Libertarian paternalism is the idea that policy-makers might encourage people to make decisions that are deemed good for them without mandating it. It is a way of reconciling free will with the fact that people so often seem to do things that are obviously bad for them.
Strictly speaking, this does not refer to paternalism through taxation, financial incentives, or coercion. It would not even really include limiting the options of people to those things that are good for them, like serving only healthy choices in cafeterias. Most proponents of libertarian paternalism claim that people can be guided to self-benefiting behavior through "framing." A business, for example, might allocate a certain percentage of its employees' salaries for a purely optional savings program that workers can opt out of at any time. A doctor might encourage a certain behavior (vaccination, for example) by stating the extraordinarily high number of patients who experience no negative side effects (as opposed to simply emphasizing that 2%, for example, might experience lasting side effects.)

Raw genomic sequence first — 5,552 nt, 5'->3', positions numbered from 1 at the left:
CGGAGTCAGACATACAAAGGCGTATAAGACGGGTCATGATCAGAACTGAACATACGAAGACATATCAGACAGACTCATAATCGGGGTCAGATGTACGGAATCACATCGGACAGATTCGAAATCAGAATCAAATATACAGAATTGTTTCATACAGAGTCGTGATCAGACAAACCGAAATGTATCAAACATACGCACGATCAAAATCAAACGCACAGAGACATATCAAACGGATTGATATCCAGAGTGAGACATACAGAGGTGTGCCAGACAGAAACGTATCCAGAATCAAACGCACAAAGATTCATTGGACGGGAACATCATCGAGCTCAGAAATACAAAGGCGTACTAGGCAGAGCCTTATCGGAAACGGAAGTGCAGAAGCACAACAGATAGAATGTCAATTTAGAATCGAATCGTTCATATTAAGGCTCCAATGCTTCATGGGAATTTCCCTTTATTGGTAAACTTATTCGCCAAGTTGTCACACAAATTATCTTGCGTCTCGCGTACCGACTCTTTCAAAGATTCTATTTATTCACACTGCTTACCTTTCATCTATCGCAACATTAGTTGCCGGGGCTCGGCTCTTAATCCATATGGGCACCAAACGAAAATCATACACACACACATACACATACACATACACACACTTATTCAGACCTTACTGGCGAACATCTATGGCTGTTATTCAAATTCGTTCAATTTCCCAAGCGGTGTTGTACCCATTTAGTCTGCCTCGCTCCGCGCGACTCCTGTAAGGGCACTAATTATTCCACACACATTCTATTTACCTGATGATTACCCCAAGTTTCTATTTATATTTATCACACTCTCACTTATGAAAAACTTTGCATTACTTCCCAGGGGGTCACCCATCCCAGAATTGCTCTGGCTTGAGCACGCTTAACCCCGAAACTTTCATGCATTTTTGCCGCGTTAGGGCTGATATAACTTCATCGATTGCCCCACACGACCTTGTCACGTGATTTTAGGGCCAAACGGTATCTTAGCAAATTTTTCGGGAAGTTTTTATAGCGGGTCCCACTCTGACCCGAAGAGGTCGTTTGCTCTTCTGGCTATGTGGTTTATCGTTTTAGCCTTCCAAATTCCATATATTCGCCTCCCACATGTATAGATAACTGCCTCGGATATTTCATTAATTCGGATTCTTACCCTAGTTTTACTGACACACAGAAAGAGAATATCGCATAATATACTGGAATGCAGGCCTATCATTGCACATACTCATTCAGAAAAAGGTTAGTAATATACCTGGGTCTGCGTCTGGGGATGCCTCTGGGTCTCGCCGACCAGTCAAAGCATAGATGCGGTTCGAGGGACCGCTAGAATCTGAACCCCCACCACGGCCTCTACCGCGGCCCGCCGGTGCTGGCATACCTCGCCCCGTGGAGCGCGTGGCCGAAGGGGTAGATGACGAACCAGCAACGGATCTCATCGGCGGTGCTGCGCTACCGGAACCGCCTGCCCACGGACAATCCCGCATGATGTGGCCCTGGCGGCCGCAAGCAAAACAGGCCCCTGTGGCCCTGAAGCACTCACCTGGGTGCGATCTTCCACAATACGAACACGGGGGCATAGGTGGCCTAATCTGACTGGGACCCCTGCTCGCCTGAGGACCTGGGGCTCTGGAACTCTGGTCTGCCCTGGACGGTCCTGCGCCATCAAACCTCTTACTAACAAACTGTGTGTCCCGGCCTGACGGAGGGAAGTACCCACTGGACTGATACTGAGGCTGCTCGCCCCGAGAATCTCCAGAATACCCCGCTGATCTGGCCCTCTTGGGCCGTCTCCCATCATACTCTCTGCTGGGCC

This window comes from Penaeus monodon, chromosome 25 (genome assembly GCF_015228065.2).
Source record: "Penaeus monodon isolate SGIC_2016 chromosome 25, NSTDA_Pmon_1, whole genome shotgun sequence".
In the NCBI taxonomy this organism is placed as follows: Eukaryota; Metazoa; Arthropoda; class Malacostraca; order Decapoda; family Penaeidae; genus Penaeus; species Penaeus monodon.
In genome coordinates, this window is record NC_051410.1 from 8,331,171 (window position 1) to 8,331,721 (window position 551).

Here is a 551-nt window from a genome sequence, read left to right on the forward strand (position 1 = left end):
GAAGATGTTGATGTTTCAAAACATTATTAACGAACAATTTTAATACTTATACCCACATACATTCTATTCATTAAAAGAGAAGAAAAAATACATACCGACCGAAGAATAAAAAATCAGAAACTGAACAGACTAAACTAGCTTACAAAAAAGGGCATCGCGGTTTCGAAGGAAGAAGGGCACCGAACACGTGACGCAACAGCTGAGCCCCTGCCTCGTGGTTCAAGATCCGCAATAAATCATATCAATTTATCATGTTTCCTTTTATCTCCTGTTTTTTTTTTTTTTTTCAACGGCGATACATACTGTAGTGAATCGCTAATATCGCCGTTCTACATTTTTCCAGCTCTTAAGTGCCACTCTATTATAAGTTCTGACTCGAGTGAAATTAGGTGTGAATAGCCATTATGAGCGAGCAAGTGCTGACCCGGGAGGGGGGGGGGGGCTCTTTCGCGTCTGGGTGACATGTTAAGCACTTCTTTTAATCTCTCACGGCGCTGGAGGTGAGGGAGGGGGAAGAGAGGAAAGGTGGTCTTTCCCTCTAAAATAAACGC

Some forms of advertising campaigns and even government policies (Surgeon General's warnings on cigarette packs, for example) might be considered this type of paternalism. These are "soft" forms of paternalism that do not change the range of options available to people while still "nudging" them in the direction of behaviors that experts have decided are good for them.